design. By centralizing configuration and control on a Cisco wireless LAN
controller (WLC), the wireless LAN can operate as an intelligent information
network and support advanced services. This centralized deployment simplifies operational management by collapsing large numbers of managed
endpoints and autonomous access points into a single managed system.
August 2012 Series
This architecture is based on requirements gathered from customers,
partners, and Cisco field personnel for organizations with up to 10,000
connected users. When designing the architecture, Cisco considered the
gathered requirements and the following design goals.
Ease of Deployment, Flexibility, and Scalability
• By keeping a small number of standard designs for common portions of
the network, support staff is able to design services for, implement, and
support the network more effectively.
• This modular design approach enhances scalability. Beginning with a
set of standard, global building blocks, you can assemble a scalable
network to meet requirements.
• Many of the plug-in modules look identical for several service areas; this
common look provides consistency and scalability so that you can use
the same support methods to maintain multiple areas of the network.
These modules follow standard core-distribution-access network design
models and use layer separation to ensure that interfaces between the
plug-ins are well defined.
Introduction
2
Figure 1 - Scalable architecture to meet multiple requirements
Two-Tier Collapsed LAN Core
Two-Tier Remote-Site LAN
Server
Room
WAN
Wireless LAN
Controller
WAN
Routers
Wireless LAN
Controller
Distribution
Switch Stack
WAN
Modular
Distribution Switch
Firewall
Internet
Client
Access
Switches
Client
Access
Switches
Three-Tier LAN Design
Data
Center
LAN Core
Layer
Remote Building
Aggregation LAN
Distribution Module
High Density LAN
Distribution Module
Client
Access
Switches
Network Services
Distribution Module
Wireless LAN
Controller
Firewall
Client
Access
Switches
WAN
2082
Internet
August 2012 Series
Introduction
3
The modular design of the Cisco SBA LAN architecture provides multiple
scale points to meet your organization’s specific requirements, including:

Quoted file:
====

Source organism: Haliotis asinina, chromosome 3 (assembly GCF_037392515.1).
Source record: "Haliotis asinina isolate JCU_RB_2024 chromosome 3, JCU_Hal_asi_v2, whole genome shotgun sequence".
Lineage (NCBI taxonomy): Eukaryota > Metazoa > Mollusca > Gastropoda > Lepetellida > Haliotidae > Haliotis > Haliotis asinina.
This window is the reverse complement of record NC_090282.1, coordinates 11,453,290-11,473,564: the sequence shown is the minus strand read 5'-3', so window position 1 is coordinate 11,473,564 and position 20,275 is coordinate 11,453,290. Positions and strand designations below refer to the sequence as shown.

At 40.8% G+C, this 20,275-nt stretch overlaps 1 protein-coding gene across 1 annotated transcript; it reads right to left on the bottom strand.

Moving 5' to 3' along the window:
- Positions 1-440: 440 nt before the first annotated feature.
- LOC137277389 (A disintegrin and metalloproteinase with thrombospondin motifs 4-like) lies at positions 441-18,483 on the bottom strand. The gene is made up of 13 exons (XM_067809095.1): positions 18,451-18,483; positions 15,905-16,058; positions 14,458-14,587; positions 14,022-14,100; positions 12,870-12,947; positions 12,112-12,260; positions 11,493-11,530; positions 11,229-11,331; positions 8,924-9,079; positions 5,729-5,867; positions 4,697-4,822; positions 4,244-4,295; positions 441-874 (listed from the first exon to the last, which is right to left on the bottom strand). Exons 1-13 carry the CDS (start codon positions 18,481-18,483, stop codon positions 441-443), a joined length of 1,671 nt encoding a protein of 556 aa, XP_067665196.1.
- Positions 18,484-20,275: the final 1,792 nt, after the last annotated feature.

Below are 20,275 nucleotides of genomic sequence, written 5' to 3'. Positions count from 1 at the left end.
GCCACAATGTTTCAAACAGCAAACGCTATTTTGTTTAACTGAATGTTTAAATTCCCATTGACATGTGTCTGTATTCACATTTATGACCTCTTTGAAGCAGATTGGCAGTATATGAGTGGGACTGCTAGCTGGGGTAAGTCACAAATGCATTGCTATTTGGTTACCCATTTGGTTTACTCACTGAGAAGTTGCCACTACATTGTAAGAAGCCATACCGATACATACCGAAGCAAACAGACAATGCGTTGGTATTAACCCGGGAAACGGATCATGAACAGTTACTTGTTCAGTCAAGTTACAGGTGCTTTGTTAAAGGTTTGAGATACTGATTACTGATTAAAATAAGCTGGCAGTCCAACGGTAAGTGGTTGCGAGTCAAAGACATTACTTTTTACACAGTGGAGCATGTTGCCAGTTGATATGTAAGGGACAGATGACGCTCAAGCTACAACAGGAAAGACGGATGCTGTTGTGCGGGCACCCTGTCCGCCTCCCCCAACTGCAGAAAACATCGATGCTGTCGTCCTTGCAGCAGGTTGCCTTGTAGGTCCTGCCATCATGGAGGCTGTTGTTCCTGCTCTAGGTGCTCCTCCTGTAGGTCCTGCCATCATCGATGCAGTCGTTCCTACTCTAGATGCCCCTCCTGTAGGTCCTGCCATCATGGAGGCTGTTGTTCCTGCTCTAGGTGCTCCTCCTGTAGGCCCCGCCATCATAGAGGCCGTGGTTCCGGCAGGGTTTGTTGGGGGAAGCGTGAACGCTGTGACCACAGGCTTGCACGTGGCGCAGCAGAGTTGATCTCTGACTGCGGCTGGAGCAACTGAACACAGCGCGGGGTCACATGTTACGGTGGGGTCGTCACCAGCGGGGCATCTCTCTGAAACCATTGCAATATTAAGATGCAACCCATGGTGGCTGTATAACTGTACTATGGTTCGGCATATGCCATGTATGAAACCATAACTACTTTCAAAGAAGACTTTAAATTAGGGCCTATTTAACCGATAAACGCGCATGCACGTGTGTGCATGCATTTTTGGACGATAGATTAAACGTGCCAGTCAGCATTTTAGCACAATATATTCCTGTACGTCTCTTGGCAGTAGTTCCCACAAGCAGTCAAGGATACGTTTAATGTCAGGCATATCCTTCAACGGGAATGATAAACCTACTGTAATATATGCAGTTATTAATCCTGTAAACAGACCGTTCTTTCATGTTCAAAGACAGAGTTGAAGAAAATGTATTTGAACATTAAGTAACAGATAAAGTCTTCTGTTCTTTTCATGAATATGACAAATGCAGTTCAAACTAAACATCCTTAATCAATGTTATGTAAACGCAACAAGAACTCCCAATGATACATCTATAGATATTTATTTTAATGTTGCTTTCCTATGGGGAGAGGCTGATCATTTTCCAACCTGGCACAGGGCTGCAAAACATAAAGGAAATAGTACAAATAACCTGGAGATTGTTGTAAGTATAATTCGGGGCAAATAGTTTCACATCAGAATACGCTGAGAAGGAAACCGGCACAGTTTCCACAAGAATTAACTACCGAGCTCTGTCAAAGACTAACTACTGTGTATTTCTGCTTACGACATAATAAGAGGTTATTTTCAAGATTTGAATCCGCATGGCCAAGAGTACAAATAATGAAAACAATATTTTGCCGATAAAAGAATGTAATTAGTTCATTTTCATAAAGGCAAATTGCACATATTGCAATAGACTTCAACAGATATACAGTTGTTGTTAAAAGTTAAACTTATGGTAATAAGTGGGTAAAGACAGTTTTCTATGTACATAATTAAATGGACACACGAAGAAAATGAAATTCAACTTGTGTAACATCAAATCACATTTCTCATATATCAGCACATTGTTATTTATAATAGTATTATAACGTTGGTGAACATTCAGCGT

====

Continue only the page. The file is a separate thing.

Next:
• A highly resilient and scalable distribution layer with two modular
chassis-based platforms using the Cisco Catalyst 6500 Virtual
Switching System (VSS), that acts as a single logical distribution layer
platform. This design allows for high density aggregation of Gigabit
Ethernet and 10 Gigabit Ethernet connected wiring closets and other
platforms. Cisco Catalyst 6500 VSS provides the most advanced feature
set and the highest resiliency of the available platforms.
• A resilient modular chassis distribution layer design for locations where
there is a mix of Gigabit Ethernet or 10 Gigabit Ethernet connected
wiring closets that need to be aggregated. Cisco Catalyst 4507 with dual
supervisors and dual power supplies provides resiliency with Cisco IOS
In-Service Software Upgrades (ISSU) and sub-second failover.
• A stackable Cisco Catalyst 3750-X distribution layer switch to accommodate locations where there is a small number of gigabit connected wiring
closets and other platforms that need to be aggregated. Cisco Catalyst
3750-X provides a resilient platform with StackWise and StackPower.
• To accommodate the most demanding LAN requirements, a three
tier network design incorporates one or many of the distribution layer
designs connected to a highly-reliable Core layer. As the LAN design
scales, the modules that make up the design remain consistent to
provide a scalable environment.
Ease of Management
While this guide focuses on the deployment of the network foundation, the
design takes next phase management and operation into consideration. The
configurations in the deployment guides are designed to allow the devices
to be managed via normal device management connections, such as SSH
and HTTPS, as well as via the Network Management System (NMS). The
configuration of the NMS is not covered in this guide.
Advanced Technology–Ready
Flexibility, scalability, resiliency, and security all are characteristics of an
advanced technology-ready network. The modular design of the architecture means that technologies can be added when the organization is ready
to deploy them. However, the deployment of advanced technologies, such
as multimedia-based collaboration tools, is eased because the architecture
includes products and configurations that are ready to support collaboration
from day one. For example:
• Access switches provide Power over Ethernet (PoE) up to 60 watts per
port for line-powered phone, camera, and virtual desktop deployments
without the need for a local power outlet.
• The entire network is configured with QoS to support high-quality voice.
• Multicast is configured in the network to support efficient voice and
broadcast-video delivery.
Resiliency and Security
One of the keys to maintaining a highly available network is building the
appropriate resilience into the network links and networking platforms to
guard against single points of failure in the network. The SBA LAN architecture is carefully designed to avoid the complexity inherent in redundant
systems.
With the addition of a significant amount of delay-sensitive and dropsensitive traffic such as voice and video conferencing, Cisco also places a
strong emphasis on recovery times. Choosing designs that reduce the time
between failure detection and recovery is important for ensuring that the
network stays available even in the face of a link or component failure.
Network security is also a strong component of the architecture. In a large
network, there are many entry points and the SBA LAN design ensures that
they are as secure as possible without making the network too difficult to
use. Securing the network not only helps keep the network safe from attacks
but is also a key component to network-wide resiliency.
August 2012 Series
Introduction
4